Chinese and Indians share common history
Posted: Saturday, October 7, 2006
By Dr. Kumar Mahabir
It is more than a coincidence that Chinese, Hindus and Muslims will each have national holidays in their honour this October in Trinidad and Tobago.
Chinese Arrival will be celebrated as a public holiday on October 12, Divali Festival of Lights on October 21, and Eid-ul-Fitr thanksgiving will be observed on October 23, 2006.
The majority of Hindus and Muslims are of Indian descent, and Indians make up 40 percent of the population. Hindus comprise 24 percent of the total population and Muslims six percent. Chinese citizens constitute less than one percent of the inhabitants, but they are highly visible in business, banking and politics.
Like Divali and Eid, the Chinese Bicentennial Celebrations will be observed as a time of goodwill, understanding, friendship, and the strengthening of family and communal ties. There will be tons of tasty traditional foods, and participants will dress in resplendent ethnic wear.
As a part of the Chinese and Divali celebrations, firecrackers will explode in the air. The Chinese dragon will emerge to dance, which like the Hindu Mother Lakshmi, is a symbol of prosperity.
The first batch of Indians came to work in the Caribbean as indentured labourers in the sugarcane plantations in 1838 after the abolition of African slavery. Indian Arrival Day is observed as a national holiday every year in commemoration of their presence and contribution to the society and economy.
The first group of Chinese immigrants arrived as indentured labourers in Trinidad on October 12, 1806 in a company vessel owned by the East India Company.
Since then, Chinese came to work in the sugar plantations in the French Antilles, Suriname, Jamaica, British Guiana and Trinidad.
In 1855, one writer expressed opposition to the continued entry of Chinese and Indians in the colony of Jamaica. He wrote "If we are to have immigrants, let us have them of the right sort, families who are of civilized habits, of Christianised principles, and of sound moral character. We have had enough of Chinese and Indian idolaters."
They were referred to as "Chinese coolies" and shared with Indians the social and cultural trauma of being in a new environment far away from home in an atmosphere hostile to non-Christians and non-whites.
The 1870-71 British Guiana Commission Report states that a few Indians had even picked up the habit of opium smoking from the Chinese, among whom it was widespread. They were put in the same jails with Indian indentured labourers, and for the same reason of refusing to work under inhumane conditions on the plantation.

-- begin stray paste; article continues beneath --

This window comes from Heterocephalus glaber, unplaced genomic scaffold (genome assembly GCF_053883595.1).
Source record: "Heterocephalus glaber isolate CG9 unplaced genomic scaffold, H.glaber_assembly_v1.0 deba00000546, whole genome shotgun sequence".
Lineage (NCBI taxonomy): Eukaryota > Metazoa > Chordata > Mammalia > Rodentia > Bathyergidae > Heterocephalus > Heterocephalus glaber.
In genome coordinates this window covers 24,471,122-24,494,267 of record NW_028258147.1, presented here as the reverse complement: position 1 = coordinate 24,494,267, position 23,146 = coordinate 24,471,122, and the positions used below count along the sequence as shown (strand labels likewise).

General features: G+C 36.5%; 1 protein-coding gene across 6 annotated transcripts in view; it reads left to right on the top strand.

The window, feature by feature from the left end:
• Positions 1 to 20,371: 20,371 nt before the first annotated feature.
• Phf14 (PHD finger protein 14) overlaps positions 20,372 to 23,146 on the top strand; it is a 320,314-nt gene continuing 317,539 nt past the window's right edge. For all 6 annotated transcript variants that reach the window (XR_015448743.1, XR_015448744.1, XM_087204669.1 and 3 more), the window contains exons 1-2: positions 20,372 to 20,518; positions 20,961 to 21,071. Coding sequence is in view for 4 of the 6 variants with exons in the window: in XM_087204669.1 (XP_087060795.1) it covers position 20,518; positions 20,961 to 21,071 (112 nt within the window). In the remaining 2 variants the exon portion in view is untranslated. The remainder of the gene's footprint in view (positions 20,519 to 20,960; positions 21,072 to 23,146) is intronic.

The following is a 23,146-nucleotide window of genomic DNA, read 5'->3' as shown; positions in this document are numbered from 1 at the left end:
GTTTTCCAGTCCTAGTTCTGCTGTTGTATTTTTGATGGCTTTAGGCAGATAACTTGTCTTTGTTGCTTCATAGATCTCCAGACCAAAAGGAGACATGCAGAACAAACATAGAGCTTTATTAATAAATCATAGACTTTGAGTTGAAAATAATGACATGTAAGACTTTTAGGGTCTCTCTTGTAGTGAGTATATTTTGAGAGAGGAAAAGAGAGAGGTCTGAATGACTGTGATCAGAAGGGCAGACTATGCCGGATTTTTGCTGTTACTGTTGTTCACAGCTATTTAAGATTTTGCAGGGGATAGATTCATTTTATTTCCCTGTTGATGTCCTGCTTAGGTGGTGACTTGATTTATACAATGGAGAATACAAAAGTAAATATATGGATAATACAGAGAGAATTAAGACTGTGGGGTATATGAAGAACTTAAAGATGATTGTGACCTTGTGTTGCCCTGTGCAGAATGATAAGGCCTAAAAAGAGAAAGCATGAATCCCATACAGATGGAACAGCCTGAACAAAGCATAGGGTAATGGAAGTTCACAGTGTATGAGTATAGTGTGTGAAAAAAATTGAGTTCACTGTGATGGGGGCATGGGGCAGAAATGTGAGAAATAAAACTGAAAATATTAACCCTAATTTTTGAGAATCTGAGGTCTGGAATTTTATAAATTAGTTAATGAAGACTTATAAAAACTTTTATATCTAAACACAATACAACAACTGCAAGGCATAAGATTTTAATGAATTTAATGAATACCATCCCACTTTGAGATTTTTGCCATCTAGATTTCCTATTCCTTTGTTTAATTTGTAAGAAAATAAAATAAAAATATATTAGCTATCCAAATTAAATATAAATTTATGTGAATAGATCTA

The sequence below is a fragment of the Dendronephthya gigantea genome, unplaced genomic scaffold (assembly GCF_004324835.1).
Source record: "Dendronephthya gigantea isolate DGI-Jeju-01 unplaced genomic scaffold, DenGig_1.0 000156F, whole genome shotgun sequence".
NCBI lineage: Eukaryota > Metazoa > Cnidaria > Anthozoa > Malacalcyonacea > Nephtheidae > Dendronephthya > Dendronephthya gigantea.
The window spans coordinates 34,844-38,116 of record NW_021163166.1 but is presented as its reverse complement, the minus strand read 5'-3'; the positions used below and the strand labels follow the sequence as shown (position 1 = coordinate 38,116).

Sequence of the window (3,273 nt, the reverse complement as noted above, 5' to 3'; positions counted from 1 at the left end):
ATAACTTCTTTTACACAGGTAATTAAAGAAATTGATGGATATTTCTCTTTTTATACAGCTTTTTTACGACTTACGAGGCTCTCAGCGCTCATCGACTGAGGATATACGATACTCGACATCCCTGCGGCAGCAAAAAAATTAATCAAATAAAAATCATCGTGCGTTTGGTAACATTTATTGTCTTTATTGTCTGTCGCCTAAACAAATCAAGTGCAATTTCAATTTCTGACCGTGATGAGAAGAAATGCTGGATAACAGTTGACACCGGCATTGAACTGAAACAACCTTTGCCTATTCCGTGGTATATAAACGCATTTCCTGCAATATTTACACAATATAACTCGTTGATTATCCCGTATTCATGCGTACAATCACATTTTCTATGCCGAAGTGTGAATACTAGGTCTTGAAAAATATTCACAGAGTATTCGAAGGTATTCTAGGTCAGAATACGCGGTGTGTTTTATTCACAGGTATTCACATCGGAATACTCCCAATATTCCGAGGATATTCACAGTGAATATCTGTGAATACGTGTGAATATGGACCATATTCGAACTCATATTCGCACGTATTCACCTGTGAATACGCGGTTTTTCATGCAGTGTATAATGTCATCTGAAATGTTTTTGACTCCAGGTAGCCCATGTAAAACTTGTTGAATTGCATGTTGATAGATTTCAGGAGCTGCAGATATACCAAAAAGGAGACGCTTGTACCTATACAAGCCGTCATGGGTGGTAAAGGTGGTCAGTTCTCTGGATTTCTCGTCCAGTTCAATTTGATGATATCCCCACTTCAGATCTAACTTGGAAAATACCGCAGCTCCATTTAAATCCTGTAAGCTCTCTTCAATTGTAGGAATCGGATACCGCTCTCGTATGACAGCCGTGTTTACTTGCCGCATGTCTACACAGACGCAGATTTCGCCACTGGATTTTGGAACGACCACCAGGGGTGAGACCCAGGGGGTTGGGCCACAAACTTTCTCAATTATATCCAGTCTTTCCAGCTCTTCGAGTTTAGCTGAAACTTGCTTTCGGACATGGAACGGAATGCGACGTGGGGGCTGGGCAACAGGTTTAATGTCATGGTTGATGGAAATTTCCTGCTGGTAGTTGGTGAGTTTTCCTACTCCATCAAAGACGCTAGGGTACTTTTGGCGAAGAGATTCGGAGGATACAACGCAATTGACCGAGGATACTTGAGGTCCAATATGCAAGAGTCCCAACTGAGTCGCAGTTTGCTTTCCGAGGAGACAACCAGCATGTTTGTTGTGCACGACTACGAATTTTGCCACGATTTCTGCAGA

As early as the 1850s in Trinidad, Chinese traders established a business partnership with the Indian market vendors who bought the carrots, turnips and cabbages they cultivated.
According to Walton Look Lai in his book "Indentured Labour, Caribbean Sugar: Chinese and Indian Migrants to the British West Indies, 1838-1981 (1993)", the majority of Chinese men chose to become permanent bachelors because of the scarcity of Chinese women. Though the majority of men in sexual unions formed relationships with African women in the estates, some of them had Indian wives.
In 1891, a British Government official observed: "It is not an un-common thing to find a "coolie" woman living with a Chinaman as his wife, and in one or two instances the woman has accompanied her reputed husband to China."
The percentage of Chinese men who entered racially mixed relationships, however, was not more than 17 to 20 percent.
In his book West Indian Societies (1972), David Lowenthal states that the Chinese, like the Indian immigrants, internalised the European criteria of beauty which placed high value on straight hair and light skin. Preference was, therefore, given to mates who had non-Negroid physical features.
During indentureship, Chinese workers even formed alliances with Indian labourers in the estates when it was to their advantage to win higher wages and better working conditions. In 1865, for example, in an inter-estate clash between labourers of Endeavour and Woodford Lodge, they joined Indians in one estate against Indians and Blacks in another.
Unlike Africans, Indians have always established a cordial relationship with the Chinese in the Caribbean. In Jamaica in 1965, when an African worker was allegedly mistreated, a racist riot erupted in which Chinese stores were looted and burned.
Like Indian business people, Chinese have been accused of being stingy and employing only their family. Their educational and commercial successes have also excited envy as well as admiration.
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